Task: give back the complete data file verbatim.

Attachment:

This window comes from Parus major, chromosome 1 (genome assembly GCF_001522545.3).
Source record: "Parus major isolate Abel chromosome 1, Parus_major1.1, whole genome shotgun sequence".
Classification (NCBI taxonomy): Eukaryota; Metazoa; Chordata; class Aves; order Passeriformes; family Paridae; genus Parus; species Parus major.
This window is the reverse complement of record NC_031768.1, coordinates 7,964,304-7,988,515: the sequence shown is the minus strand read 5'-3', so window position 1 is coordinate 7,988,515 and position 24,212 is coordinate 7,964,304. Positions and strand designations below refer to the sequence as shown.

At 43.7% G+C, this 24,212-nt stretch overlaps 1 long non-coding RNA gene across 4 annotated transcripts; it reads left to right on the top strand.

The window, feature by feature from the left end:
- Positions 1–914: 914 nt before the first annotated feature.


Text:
This window comes from Parus major, chromosome 1 (genome assembly GCF_001522545.3).
Source record: "Parus major isolate Abel chromosome 1, Parus_major1.1, whole genome shotgun sequence".
Classification (NCBI taxonomy): Eukaryota; Metazoa; Chordata; class Aves; order Passeriformes; family Paridae; genus Parus; species Parus major.
This window is the reverse complement of record NC_031768.1, coordinates 7,964,304-7,988,515: the sequence shown is the minus strand read 5'-3', so window position 1 is coordinate 7,988,515 and position 24,212 is coordinate 7,964,304. Positions and strand designations below refer to the sequence as shown.

At 43.7% G+C, this 24,212-nt stretch overlaps 1 long non-coding RNA gene across 4 annotated transcripts; it reads left to right on the top strand.

The window, feature by feature from the left end:
- Positions 1–914: 914 nt before the first annotated feature.